16 Ways Parents Pre-Program Their Children To Be Poor

Tip of the Morning

 

 

 

When I travel the country speaking to high school and college students about exactly what they need to do to become financially successful in life, I like to begin my presentation by asking the same three questions:

“How many want to be financially successful in life?”

“How many think they will be financially successful in life?”

Almost every time I ask the first two questions, every hand rises in the air. Then I ask the magic third question:

“How many have taken a course in school on how to be financially successful in life?”

Not one hand rises in the air, ever.

Clearly every student wants to be successful and thinks they will be successful, but none have been taught how. Not by their parents and not by their teachers.

Not only are there no courses on basic financial success principles, but there are no structured courses teaching basic financial literacy.

Is it any wonder that most Americans live paycheck to paycheck? That most Americans accumulate more debt than assets?  That many Americans lose their homes when they lose their job? Is it any wonder that most Americans cannot afford college for their children and that student loan debt is now the largest type of consumer debt? 

We are raising our children to be financially illiterate and that leads to financial struggles later in life.

Parents who are success mentors to their children, teach them specific good daily habits. And these habits put them on autopilot for financial success as adults. 

In my five-year study of the daily habits of the rich and the poor, I uncovered specific habits that were common among those struggling financially.

Below are 16 ways parents pre-program their children for poverty, extracted from my bestselling books, Rich Habits, Rich Kids and Rich Habits Poor Habits:

  1. Not Reading to Learn – 63% of self-made millionaires in my study were required by their parents to read to learn. Their parents made them read two or more books every month on topics such as: history, biographies of successful people, science, self-improvement, etc. 97% of the poor in my study said their parents never made them read to learn and thus never forged this Rich Habit.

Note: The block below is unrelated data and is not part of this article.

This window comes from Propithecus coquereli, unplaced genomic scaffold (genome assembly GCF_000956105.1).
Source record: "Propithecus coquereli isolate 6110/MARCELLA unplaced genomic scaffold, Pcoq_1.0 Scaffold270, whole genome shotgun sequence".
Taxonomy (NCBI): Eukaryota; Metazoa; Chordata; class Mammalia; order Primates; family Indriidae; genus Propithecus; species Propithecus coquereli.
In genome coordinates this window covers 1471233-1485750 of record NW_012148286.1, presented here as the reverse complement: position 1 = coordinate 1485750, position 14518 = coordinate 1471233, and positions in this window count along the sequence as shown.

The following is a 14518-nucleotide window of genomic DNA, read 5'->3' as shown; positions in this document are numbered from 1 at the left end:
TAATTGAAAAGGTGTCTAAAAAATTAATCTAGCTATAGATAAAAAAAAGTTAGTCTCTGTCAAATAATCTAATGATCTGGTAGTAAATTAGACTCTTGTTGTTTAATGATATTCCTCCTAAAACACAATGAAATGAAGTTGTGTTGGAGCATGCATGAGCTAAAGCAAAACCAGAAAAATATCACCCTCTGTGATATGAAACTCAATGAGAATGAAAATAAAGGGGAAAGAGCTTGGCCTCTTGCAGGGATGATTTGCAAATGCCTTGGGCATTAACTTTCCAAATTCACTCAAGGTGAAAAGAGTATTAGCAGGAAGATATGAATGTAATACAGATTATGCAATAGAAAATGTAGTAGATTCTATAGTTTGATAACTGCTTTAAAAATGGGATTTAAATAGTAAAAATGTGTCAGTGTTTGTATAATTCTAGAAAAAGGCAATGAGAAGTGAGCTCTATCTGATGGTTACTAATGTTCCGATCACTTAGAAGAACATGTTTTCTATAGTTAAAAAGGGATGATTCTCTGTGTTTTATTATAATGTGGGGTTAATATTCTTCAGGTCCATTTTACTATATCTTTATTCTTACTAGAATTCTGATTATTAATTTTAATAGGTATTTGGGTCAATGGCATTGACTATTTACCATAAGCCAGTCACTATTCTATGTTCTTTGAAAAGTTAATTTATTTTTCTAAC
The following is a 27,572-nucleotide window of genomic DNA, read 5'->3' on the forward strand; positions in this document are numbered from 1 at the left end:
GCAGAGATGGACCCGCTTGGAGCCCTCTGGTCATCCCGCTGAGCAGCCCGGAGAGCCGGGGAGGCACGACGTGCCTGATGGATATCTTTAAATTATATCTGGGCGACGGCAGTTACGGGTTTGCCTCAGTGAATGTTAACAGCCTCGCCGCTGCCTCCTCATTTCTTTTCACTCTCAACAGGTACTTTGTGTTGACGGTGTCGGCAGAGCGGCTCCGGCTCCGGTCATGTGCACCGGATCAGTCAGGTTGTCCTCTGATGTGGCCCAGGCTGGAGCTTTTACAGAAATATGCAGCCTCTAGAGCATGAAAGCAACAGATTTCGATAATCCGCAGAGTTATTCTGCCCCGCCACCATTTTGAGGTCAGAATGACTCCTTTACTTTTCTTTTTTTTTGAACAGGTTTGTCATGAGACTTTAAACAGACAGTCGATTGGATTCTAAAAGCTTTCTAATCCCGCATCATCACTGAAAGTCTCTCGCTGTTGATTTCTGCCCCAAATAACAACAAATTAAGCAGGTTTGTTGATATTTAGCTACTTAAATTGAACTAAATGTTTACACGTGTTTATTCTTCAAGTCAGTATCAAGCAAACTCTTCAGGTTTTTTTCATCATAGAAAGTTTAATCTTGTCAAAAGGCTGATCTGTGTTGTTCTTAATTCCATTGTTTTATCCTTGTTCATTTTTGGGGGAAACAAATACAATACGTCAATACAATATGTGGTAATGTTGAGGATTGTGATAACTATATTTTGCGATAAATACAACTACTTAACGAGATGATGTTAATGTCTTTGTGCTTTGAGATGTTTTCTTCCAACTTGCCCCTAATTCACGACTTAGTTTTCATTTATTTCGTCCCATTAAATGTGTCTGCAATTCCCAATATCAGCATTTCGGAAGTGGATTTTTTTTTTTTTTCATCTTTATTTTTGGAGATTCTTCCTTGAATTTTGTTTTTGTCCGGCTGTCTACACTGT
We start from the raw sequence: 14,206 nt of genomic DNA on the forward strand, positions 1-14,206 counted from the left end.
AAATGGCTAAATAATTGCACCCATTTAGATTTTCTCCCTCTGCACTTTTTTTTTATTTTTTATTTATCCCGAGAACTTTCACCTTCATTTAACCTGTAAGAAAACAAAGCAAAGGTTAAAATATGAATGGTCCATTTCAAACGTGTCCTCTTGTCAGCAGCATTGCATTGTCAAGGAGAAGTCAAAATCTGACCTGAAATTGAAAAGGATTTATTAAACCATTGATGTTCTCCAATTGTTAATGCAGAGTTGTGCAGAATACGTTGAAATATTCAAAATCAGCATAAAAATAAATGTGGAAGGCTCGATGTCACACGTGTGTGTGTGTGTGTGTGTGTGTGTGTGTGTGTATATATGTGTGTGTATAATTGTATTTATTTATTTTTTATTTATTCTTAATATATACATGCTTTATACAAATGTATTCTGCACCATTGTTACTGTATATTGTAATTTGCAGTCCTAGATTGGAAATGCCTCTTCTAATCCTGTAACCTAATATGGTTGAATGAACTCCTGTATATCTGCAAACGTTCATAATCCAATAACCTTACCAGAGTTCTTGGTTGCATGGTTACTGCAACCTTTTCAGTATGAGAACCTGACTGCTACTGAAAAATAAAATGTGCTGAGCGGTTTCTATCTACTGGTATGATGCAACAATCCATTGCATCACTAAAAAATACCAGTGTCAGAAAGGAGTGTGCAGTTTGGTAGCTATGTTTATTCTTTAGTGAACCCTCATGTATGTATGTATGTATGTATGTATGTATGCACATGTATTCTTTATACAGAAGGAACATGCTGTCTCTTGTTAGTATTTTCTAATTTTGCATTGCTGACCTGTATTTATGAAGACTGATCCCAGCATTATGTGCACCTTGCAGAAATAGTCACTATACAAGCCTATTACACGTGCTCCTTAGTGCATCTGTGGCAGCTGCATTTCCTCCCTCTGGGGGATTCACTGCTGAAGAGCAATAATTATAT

2. Gambling – 6% of the wealthy in my study played the lottery vs. 77% of the poor. Worse, the poor admitted to playing the lottery regularly. According to Nicolas Christakas Habits (Yale University researcher), habits spread like a virus within your social network. Children are constantly observing what their parents do. If parents gamble, their children will very likely gamble as adults.
  3. No Dreams or Goals – 82% of the self-made millionaires had a clear vision of who they wanted to be. They had dreams and goals that motivated them to forge Rich Habits which enabled them to realize their dreams and achieve their goals. Conversely, 97% of the poor had no dreams or goals. They lacked a clear vision of who they wanted to be in the future.
  4. Failure to ExperimentParents who push their children to experiment with different activities during childhood, increase the likelihood that their children will discover an innate talent or something they enjoy doing, which could lead to a lifelong vocation. The Boy Scouts and Girl Scouts institutionalize experimentation through their badge system. This enables scouts to explore things that interest them so that they can learn valuable marketable skills.
  5. Eating Unhealthy Food – 21% of the wealthy in my study were overweight vs. 66% of the poor. 78% of self-made millionaires ate little to no junk food (less than calories a day). 97% of the poor consistently ate too much junk food (more than 300 calories a day). Children eat what their parents eat. If their parents are heating junk food, their kids will eat junk food. Junk food includes fast food.
  6. Do-Nothing Habits – 63% of the wealthy in my study spent less than 1 hour per day on recreational Internet use. 74% of the poor spent more than an hour a day in the Internet. 67% of the wealthy watched less than 1 hour of TV per day vs 23% of the poor. 9% of the wealthy watched reality TV shows vs. 78% of the poor. Besides, TV and the Internet, time wasting habits also include Snapchat, Instagram, video games, etc.
  7. Absentee Parents – 83% of the wealthy in my study attended back to school night for their kids vs. 13% of the poor. 29% of the wealthy had one or more children who made the honor roll vs. 4% of the poor. When parents are engaged with teachers and the school. they become accountability partners to their children.